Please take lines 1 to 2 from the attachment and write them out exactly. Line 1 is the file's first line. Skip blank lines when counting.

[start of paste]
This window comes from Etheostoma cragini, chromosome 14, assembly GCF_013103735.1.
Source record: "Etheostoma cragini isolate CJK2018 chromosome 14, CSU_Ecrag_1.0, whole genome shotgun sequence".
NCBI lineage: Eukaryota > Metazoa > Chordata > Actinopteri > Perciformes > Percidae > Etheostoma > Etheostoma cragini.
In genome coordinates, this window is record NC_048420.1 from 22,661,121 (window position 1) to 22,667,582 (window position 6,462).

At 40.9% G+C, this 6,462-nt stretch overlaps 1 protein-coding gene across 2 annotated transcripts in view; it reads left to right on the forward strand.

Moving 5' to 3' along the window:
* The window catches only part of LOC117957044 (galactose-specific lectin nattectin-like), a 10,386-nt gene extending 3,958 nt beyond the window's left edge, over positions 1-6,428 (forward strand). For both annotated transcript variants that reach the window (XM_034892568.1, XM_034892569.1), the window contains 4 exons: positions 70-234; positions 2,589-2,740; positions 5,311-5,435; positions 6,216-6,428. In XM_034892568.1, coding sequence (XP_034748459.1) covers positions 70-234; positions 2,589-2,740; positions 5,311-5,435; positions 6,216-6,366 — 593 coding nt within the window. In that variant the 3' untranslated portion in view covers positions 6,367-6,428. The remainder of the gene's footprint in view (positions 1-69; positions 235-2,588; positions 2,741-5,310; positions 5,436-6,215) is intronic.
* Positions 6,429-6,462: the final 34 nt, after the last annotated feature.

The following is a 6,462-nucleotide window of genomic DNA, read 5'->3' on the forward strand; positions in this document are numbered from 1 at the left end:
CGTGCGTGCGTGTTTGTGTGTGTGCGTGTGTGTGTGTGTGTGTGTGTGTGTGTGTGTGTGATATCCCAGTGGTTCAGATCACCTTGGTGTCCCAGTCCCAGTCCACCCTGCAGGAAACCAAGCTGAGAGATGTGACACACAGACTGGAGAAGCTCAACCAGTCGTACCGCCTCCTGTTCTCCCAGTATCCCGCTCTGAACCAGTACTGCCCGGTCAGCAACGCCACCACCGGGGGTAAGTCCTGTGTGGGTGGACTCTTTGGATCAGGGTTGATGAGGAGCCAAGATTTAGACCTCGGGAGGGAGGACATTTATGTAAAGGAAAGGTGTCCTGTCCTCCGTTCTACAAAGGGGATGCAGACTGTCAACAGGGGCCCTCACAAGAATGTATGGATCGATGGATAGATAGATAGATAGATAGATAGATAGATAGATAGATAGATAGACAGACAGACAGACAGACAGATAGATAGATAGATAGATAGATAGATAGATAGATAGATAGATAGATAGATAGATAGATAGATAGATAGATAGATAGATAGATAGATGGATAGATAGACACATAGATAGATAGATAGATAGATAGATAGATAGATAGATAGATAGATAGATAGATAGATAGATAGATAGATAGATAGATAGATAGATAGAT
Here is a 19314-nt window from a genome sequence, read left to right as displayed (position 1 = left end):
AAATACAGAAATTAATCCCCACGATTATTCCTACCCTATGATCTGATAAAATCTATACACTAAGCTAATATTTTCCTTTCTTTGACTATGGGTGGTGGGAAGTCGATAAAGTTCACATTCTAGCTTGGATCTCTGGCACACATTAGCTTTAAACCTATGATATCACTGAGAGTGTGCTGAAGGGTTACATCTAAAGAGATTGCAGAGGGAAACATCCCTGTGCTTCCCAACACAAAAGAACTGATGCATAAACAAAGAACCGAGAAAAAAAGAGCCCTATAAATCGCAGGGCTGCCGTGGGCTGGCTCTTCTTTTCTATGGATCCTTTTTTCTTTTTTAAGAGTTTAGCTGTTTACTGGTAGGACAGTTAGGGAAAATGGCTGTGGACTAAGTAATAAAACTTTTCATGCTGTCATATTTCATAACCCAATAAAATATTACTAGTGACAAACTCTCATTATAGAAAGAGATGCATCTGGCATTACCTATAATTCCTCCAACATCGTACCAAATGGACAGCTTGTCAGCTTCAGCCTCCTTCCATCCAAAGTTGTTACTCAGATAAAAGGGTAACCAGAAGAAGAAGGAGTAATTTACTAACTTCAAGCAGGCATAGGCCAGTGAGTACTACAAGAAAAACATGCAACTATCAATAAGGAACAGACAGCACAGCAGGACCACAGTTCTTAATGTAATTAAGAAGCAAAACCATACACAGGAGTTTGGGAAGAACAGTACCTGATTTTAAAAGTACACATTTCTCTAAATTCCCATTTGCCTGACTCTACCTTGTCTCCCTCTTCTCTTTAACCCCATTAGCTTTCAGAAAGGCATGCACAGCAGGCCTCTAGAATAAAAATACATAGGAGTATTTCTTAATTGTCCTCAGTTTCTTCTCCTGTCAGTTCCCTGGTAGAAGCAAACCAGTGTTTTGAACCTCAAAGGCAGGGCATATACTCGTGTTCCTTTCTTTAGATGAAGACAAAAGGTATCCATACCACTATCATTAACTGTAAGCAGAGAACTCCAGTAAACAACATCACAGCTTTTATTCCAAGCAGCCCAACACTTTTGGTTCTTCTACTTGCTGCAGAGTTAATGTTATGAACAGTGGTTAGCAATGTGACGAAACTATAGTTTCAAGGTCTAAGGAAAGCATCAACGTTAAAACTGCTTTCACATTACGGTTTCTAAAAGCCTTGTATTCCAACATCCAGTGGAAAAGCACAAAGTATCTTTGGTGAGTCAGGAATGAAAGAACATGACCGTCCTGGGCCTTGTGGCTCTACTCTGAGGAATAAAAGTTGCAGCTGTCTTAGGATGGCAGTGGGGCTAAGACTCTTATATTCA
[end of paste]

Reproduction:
This window comes from Etheostoma cragini, chromosome 14, assembly GCF_013103735.1.
Source record: "Etheostoma cragini isolate CJK2018 chromosome 14, CSU_Ecrag_1.0, whole genome shotgun sequence".